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Home Ownership Becoming Less Affordable in the U.S.

Home Ownership Becoming Less Affordable in the U.S.

Residential News » North America Residential News Edition | By Francys Vallecillo | February 20, 2014 9:18 AM ET



Monthly home payments for homebuyers in the U.S. increased from a year ago during the fourth quarter, according to RealtyTrac.

The estimated monthly house payment for a median-priced three-bedroom home purchased in the fourth quarter of 2013 -- including mortgage, insurance, taxes, maintenance, and subtracting the estimated income tax benefit -- increased 21 percent from a year ago. 

The increase in monthly payments derives from an average 10 percent increased in median prices across the 325 counties included in the survey, as well as a 33 percent increase in the average interest rate for a 30-year fixed-rate mortgage. 

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Daren Blomquist

"A potent combination of rapidly rising home prices and the often-overlooked but significant uptick in interest rates in the second half of 2013 caused the monthly cost of owning a home using traditional financing to jump substantially in many markets over the last year," said Daren Blomquist, vice president at RealtyTrac. "The monthly cost of owning a home is still less than renting in the majority of markets, but the cost of financed homeownership is becoming dangerously disconnected with still-stagnant median incomes, driven not by shoddy underwriting practices this time around but by investors and other cash buyers who are not tethered to the typical affordability constraints."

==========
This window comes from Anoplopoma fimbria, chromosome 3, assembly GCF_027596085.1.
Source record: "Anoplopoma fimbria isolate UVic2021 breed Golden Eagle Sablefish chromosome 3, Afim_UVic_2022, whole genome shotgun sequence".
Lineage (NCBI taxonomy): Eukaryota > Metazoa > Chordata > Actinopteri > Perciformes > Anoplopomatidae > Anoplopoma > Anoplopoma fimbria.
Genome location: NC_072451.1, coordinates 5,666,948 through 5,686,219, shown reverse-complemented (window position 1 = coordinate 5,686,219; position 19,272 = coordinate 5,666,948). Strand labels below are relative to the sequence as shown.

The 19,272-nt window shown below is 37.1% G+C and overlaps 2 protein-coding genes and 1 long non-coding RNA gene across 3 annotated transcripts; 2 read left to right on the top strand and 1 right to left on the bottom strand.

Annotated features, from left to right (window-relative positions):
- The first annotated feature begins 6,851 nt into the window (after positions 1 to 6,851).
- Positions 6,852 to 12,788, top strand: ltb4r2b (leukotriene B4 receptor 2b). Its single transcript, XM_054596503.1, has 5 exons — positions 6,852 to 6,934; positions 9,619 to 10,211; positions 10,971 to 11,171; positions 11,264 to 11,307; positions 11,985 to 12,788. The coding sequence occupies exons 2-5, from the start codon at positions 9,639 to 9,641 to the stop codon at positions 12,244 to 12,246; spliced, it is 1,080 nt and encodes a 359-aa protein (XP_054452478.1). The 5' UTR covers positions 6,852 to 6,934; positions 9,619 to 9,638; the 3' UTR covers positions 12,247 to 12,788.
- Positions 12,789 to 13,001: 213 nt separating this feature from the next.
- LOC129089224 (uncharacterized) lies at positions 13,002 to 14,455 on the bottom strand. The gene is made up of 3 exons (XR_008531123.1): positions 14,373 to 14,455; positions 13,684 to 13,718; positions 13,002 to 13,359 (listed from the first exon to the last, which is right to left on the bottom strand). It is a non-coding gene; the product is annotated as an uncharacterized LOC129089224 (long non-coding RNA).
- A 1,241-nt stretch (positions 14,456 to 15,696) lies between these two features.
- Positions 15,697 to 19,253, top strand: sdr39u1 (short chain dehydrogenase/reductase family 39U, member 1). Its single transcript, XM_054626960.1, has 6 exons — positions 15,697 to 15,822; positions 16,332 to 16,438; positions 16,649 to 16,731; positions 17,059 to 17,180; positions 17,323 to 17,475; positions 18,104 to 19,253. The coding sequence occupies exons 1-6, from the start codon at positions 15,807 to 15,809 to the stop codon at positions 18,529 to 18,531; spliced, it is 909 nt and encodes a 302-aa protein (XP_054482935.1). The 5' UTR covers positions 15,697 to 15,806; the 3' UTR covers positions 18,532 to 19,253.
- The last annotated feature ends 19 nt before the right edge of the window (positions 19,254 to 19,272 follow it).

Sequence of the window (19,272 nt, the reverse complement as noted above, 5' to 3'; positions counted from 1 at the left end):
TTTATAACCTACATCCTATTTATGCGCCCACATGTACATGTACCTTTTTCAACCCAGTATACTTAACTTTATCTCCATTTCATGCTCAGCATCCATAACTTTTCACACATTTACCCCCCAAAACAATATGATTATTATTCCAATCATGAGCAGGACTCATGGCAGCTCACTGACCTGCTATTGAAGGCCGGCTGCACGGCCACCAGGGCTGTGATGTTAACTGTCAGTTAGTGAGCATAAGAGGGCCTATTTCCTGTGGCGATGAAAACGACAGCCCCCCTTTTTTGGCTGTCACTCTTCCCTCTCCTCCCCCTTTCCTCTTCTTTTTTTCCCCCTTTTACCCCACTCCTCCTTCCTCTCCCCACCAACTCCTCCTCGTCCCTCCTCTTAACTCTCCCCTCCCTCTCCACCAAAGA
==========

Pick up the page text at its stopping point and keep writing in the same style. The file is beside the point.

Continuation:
The new report mirrors data from the National Association of Realtors, which earlier this month reported increasing home prices in 73 percent of U.S. markets during the fourth quarter as housing affordability suffered. 

The estimated monthly house payment among the 15 most populated counties analyzed by RealtyTrac increased an average of 34 percent from a year ago, making the house payments higher than the average fair market rent for a three-bedroom home in six of those 15 largest counties. 

More from the report:

  • Based on a 30-year fixed rate mortgage with an interest rate of 4.46 percent and a 20 percent down payment, the average monthly house payment across all counties for three-bedroom homes purchased in the fourth quarter of 2013 was $865, up from $714 for homes purchased in the fourth quarter of 2012 -- based on a 3.35 percent interest rate a year ago.
  • Counties with some of the biggest increases in estimated monthly house payments included Contra Costa and Sacramento counties in California (both up more than 50 percent), Wayne and Oakland counties in Michigan (both up more than 45 percent), and Clark County, Nev. (up 43 percent).
  • Across all 325 counties, the average minimum household income needed to qualify for a median-priced home in the fourth quarter of 2013 was $41,544, up from an average minimum income of $34,262 in the fourth quarter of 2012. The minimum qualifying income was based on no more than 25 percent of household income going to the monthly house payment.
  • Counties with the highest minimum qualifying incomes were San Francisco County, Calif. ($228,569), Marin County, Calif., ($177,922), San Mateo County, Calif. ($170,284), Arlington County, Va. ($158,474), Santa Clara County, Calif. ($149,389), and Hudson County, N.J. ($142,684).
  • The average minimum qualifying income to rent a three-bedroom home at fair market rents for 2014 was $43,892 across all 325 counties, up from $43,527 at fair market rents for 2013. The minimum qualifying income for rents was calculated by multiplying the annual cost of rent by three.
  • Counties with the biggest jumps in fair market rents on three-bedroom homes included Sumter County, S.C. (up 23 percent), Kenosha County, Wis. (up 21 percent), Alameda County, Calif. (up 16 percent), Contra Costa County, Calif. (up 16 percent), and Missoula County, Mont. (up 15 percent).

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